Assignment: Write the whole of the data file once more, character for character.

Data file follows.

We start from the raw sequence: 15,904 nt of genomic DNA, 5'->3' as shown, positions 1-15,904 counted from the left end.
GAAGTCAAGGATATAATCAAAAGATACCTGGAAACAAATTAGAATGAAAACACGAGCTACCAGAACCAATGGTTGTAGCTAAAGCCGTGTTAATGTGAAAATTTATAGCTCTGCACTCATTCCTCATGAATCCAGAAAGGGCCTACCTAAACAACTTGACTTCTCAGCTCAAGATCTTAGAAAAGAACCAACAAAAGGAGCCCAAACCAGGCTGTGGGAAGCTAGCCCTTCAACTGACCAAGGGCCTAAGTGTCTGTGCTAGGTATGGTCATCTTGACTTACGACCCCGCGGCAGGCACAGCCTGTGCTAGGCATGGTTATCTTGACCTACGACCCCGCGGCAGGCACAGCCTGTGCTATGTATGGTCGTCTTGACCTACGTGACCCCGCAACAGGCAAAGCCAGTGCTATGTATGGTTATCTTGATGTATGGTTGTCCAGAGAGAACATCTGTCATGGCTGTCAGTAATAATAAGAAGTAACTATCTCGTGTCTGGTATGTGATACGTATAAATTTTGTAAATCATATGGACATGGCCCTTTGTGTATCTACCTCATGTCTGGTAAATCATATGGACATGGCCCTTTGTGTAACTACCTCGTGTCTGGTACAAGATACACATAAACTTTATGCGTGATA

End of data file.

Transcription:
We start from the raw sequence: 15,904 nt of genomic DNA, 5'->3' as shown, positions 1-15,904 counted from the left end.
GAAGTCAAGGATATAATCAAAAGATACCTGGAAACAAATTAGAATGAAAACACGAGCTACCAGAACCAATGGTTGTAGCTAAAGCCGTGTTAATGTGAAAATTTATAGCTCTGCACTCATTCCTCATGAATCCAGAAAGGGCCTACCTAAACAACTTGACTTCTCAGCTCAAGATCTTAGAAAAGAACCAACAAAAGGAGCCCAAACCAGGCTGTGGGAAGCTAGCCCTTCAACTGACCAAGGGCCTAAGTGTCTGTGCTAGGTATGGTCATCTTGACTTACGACCCCGCGGCAGGCACAGCCTGTGCTAGGCATGGTTATCTTGACCTACGACCCCGCGGCAGGCACAGCCTGTGCTATGTATGGTCGTCTTGACCTACGTGACCCCGCAACAGGCAAAGCCAGTGCTATGTATGGTTATCTTGATGTATGGTTGTCCAGAGAGAACATCTGTCATGGCTGTCAGTAATAATAAGAAGTAACTATCTCGTGTCTGGTATGTGATACGTATAAATTTTGTAAATCATATGGACATGGCCCTTTGTGTATCTACCTCATGTCTGGTAAATCATATGGACATGGCCCTTTGTGTAACTACCTCGTGTCTGGTACAAGATACACATAAACTTTATGCGTGATA